GPs have accused the Health Secretary of trying to undermine the public’s trust in them.
A poll released by the Guardian shows that four in five GPs feel they are being used as “political scapegoats”.
Most respondents (83%) agreed with the statement: “Jeremy Hunt is seeking to undermine public trust in GPs”, and only 3% disagreed.
Very few GPs agreed that the 2004 GP contract was a key contributor to the current overcrowding problems in A&E, while 88% disagreed.
A total of 1,008 GPs were polled from a sample of GPs on Doctors.net.uk.
Dr Mark Porter, chair of the British Medical Association council told the Guardian: “All politicians must stop using the NHS as a political football. There is currently a damaging climate where NHS staff in particular are used for partisan point-scoring rather than as partners in a joint effort to address the real workload and financial crisis undermining the health service.”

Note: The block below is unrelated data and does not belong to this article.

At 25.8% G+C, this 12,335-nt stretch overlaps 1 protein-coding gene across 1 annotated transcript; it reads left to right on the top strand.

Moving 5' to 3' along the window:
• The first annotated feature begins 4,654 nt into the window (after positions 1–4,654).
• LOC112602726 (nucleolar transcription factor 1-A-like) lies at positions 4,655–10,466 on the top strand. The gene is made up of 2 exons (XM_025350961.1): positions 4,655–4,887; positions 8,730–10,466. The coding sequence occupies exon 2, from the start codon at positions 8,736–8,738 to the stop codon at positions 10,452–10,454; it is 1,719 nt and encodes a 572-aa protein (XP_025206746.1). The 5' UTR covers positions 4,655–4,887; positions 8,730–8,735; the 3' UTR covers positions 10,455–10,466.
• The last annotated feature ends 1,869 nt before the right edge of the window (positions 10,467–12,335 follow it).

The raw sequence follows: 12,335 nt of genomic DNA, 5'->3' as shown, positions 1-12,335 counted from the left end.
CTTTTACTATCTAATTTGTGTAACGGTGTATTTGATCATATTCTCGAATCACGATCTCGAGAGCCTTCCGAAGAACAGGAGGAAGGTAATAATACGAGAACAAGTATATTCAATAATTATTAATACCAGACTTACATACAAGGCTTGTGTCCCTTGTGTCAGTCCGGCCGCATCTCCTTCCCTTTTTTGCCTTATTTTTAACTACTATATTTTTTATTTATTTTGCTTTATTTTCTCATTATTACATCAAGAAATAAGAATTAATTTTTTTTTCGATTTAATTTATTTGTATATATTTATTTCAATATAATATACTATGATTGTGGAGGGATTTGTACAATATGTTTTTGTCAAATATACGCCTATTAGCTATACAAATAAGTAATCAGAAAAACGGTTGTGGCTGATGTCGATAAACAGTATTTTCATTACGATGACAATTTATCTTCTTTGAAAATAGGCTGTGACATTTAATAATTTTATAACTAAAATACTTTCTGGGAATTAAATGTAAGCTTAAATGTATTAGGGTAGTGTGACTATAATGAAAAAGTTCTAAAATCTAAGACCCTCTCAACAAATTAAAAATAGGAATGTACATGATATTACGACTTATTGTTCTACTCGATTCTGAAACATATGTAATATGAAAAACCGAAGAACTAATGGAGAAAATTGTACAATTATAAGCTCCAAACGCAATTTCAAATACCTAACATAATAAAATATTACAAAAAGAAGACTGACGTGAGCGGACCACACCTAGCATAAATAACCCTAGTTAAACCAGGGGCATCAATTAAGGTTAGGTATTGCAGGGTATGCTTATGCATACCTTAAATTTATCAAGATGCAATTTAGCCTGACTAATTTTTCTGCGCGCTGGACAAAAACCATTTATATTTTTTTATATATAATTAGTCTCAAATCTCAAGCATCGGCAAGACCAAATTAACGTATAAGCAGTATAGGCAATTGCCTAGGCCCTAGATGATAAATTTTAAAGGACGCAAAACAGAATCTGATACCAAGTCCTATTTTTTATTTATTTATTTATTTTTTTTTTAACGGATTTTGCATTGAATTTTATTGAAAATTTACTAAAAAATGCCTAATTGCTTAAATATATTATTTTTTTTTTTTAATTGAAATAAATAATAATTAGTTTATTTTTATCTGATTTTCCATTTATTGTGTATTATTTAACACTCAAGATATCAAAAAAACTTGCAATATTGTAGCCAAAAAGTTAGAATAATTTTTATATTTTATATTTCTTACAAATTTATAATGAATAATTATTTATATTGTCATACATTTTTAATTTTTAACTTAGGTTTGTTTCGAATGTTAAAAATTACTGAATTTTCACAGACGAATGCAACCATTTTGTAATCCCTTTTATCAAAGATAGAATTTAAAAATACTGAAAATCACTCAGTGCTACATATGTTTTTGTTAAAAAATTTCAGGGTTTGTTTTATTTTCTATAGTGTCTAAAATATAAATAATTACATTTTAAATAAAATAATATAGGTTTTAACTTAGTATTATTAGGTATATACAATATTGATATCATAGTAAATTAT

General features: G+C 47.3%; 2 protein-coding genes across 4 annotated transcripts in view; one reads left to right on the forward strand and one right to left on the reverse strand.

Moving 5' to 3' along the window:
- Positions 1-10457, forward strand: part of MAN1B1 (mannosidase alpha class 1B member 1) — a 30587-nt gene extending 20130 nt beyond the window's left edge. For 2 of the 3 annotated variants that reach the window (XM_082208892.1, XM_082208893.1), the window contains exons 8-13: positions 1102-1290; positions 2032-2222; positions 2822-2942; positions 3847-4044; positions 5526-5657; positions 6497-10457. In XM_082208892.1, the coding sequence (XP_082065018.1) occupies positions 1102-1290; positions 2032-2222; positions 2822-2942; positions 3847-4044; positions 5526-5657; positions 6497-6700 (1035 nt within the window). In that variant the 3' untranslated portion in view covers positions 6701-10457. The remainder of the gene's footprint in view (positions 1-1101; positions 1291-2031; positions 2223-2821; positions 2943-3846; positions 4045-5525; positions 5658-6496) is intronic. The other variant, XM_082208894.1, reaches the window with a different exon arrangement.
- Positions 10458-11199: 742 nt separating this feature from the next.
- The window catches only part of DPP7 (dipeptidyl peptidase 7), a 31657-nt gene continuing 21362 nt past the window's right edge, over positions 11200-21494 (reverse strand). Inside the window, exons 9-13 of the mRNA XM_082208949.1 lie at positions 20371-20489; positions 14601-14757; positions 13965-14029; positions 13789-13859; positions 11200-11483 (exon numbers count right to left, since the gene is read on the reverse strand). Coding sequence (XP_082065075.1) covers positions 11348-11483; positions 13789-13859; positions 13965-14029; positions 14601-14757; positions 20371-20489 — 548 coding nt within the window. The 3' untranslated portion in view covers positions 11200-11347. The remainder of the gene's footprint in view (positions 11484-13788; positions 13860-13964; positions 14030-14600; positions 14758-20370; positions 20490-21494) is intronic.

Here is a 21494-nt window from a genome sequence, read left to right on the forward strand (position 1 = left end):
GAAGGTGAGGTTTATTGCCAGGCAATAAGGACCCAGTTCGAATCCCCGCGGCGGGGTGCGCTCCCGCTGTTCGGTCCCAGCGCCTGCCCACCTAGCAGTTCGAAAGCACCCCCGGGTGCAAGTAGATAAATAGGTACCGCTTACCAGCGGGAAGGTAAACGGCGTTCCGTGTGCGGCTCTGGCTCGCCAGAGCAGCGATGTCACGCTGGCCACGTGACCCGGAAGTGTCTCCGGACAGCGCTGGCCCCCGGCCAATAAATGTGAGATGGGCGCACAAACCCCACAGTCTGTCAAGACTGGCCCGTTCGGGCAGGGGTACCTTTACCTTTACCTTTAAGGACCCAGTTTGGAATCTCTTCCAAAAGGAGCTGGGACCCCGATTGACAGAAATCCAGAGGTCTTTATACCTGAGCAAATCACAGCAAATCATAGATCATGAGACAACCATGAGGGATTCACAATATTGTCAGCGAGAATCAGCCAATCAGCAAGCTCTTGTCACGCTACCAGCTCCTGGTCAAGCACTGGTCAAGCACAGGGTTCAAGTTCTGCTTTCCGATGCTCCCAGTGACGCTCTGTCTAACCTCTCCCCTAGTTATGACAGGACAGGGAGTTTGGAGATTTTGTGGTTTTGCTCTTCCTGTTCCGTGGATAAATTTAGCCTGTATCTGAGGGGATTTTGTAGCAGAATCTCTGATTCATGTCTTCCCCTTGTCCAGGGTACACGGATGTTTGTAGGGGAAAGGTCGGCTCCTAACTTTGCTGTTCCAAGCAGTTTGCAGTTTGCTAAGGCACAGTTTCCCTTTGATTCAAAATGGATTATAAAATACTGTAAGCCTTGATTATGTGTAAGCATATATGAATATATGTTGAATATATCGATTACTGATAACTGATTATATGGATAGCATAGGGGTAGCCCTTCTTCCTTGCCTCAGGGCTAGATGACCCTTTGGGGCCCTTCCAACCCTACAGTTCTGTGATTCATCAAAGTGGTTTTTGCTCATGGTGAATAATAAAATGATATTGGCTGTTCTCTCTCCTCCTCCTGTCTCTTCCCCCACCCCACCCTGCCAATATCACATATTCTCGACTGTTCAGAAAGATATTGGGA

However, the Department of Health has rejected the findings, claiming the questions were “leading”.
The Department of Health said it was “not a reliable poll as doctors were presented with very leading statements which contravene the code of conduct set out by the Market Research Society that respondents should not be led towards a particular view”.
A spokesman added: “Jeremy Hunt is a strong advocate of GPs who has scrapped 40% of the targets that previously bogged them down in bureaucracy and freed them to give more personal care, but we make no apology for pushing for greater transparency over pay and higher standards for patients.”
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